Change is Good
By marchamilton on Apr 09, 2008
Almost all modern microprocessors today are multi-core, that is they have two or more CPU cores packaged into a single chip which fits into a socket on your computer. Until just a few years ago, that was not the case. In part, what enables multi-core and CMT processors is Moore's Law which states that the number of transistors in an integrated circuit will roughly double every 18 months (as the transistor size shrinks by half due to process improvements). For at least twenty years, ending in about 2005, companies that designed CPUs focused primarily on the smaller transistor size and larger transistor count to run their CPUs at a faster clock rate. But this had diminishing returns. Many of us remember upgrading our 1 GHz PC for a 2 GHz PC, only to find that our web browser or word processor really didn't run much faster. While there are many application bottlenecks (such as getting data from the network and reading or writing to your disk drive), the main thing that slows down most applications is reading and writing data to your system's memory. And memory speeds have only doubled every six years or so, meaning that buying a processor that ran at a 2x clock rate, when your application was limited by memory speeds, did little to improve overall performance. So for twenty years, microprocessor designers focused on a technique called instruction level parallelism to actually get more work done as the CPU speed increased. Basically, instruction level parallelism looks for opportunities to execute different parts of the same computer instruction in parallel. But as clock rates get into multi-gigahertz, even the best instruction level parallelism can't keep up, at least says some of the best known computer architects in the world, like John Hennessy.
If you don't recognize the name, John Hennessy, is President of Stanford University and one of the best known professors of electrical engineering and computer science thanks to his seminal textbook Computer Architecture: A Quantitive Approach. Professor Hennessy gave a talk at USC in 2005 which I attended with my teenage daughter (who isn't particularly into computer architecture). In his talk, he called 2005 the end of the road for instruction level parallelism. He then went on to describe Sun's Niagara 1 (UltraSPARC T1) processor, which would soon become the world's first processor to have eight cores each being able to execute 4 separate programs, or threads, in parallel. Rather than look for diminishing opportunities to execute parts of the same instruction in parallel, the Niagara processor does almost no instruction level parallelism but executes entire programs, or threads, in parallel, up to 32 in the original Niagara 1 processor. My daughter left the talk rather excited saying, "dad, now I understand what Sun is doing and why you get so excited about it".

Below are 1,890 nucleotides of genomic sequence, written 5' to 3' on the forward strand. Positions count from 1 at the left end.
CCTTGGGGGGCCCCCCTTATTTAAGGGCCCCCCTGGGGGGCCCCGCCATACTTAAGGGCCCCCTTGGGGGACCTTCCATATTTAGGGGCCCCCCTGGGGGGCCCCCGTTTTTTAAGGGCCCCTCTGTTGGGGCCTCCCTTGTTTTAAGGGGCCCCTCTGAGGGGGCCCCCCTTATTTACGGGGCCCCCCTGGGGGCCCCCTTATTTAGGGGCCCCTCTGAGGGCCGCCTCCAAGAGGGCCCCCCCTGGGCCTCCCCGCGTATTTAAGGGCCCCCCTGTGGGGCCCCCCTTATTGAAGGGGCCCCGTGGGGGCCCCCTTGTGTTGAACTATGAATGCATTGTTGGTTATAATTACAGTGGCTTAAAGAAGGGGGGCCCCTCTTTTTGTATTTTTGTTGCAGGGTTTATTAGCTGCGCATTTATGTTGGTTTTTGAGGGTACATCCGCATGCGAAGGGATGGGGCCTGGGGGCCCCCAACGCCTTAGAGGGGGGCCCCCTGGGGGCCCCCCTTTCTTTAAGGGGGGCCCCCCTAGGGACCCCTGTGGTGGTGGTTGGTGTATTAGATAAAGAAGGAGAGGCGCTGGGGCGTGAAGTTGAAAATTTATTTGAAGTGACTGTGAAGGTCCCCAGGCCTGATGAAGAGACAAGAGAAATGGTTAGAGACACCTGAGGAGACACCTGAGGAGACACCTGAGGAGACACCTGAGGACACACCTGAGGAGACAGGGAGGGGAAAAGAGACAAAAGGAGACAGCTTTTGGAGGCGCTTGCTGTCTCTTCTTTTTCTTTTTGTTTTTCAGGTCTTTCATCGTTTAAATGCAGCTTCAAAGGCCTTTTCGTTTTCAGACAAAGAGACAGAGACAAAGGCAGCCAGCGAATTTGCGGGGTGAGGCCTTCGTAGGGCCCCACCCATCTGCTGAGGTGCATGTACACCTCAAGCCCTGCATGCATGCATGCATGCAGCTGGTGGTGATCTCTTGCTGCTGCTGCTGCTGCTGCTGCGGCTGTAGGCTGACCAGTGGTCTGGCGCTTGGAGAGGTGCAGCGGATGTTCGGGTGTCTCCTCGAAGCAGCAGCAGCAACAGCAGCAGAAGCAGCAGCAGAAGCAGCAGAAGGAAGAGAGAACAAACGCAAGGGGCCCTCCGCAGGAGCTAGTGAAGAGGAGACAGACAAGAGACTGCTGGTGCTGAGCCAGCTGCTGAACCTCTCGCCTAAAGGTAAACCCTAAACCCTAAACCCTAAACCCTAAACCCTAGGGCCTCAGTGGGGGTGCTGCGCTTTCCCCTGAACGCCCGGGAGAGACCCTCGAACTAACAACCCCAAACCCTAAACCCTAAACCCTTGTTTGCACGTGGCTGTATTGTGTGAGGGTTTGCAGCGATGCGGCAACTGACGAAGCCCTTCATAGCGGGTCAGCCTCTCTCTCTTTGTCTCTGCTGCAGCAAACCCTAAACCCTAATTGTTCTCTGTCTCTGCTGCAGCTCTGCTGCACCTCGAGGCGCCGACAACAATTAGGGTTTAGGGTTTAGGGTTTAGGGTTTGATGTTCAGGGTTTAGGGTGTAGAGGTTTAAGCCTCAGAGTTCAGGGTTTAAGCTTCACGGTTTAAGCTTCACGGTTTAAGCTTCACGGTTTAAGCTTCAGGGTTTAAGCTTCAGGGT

Sun subsequently open sourced the design of the Niagara processor then went on to build the Niagara 2 (UltraSPARC T2) processor, which is able to run a total of 64 threads in parallel, 8 each on its 8 cores. Today, Sun launched the T5140 and T5240 servers, the world's first two socket CMT servers. Powered by two UltraSPARC T2 Plus processors, these servers can execute an amazing 128 threads at the same time. So, you might ask, why would you ever need 128 threads on your desktop? I can think of one thread to run my word processor, one to be download a web page in the background, and if I'm feeling really creative maybe another thread to be encoding a video. But 128 threads, who needs that?
The answer, of course, is that you don't need 128 threads today on your desktop, but lots of server applications can use this many threads and more. Think of a web server responding to 128 page view requests or a server running Sun's MySQL database updating 128 bank account records, or just about anything else you would do on the web today. We have been quietly shipping these servers for several weeks already, and plenty of customers have had a chance to find things to do with their 128 threads. HPCVL, one of Canada's regional HPC centers is already using several dozen of these servers to run their highly threaded HPC applications. If you are wondering how it might work for you, you can try one free for sixty days, we even pay the return shipping if you don't end up buying it.
One thing to note, your operating system will have to know how to effectively handle 128 threads. Unless you are using Solaris, the operating system you are probably using on your x86 server most likely handles no more than 8 or perhaps 16 threads effectively. Luckily, Sun's Solaris operating system has been able to run powerful servers with this many threads for years and helps you get the maximum performance out of your T5140 or T5240 server. In the same 1RU or 2RU space of a typical x86 server, you can get five times or more the performance. Of course no single server or CPU is optimized for all applications, so we still will keep building our other servers, including our M9000 server (which runs up to 256 threads using a more conventional 64-socket SMP design) and our AMD and Intel powered rack mount and blade servers. In fact, I'm headed to Intel's Portland engineering center later this week to give a talk to some of their engineers. Not on the T5140 of course, but on Solaris. While Intel's current 4 core processors only run 1 thread per core today, Intel has certainly talked about their plans to build CPUs with more cores and more threads per core, which is exactly why they are spending so much time working with Sun engineers to optimize Solaris for their current and future x86 based CPUs.
And on the topic of change is good, I decided to change my hair style today. Actually, I lost a bet which is why I ended up with this change.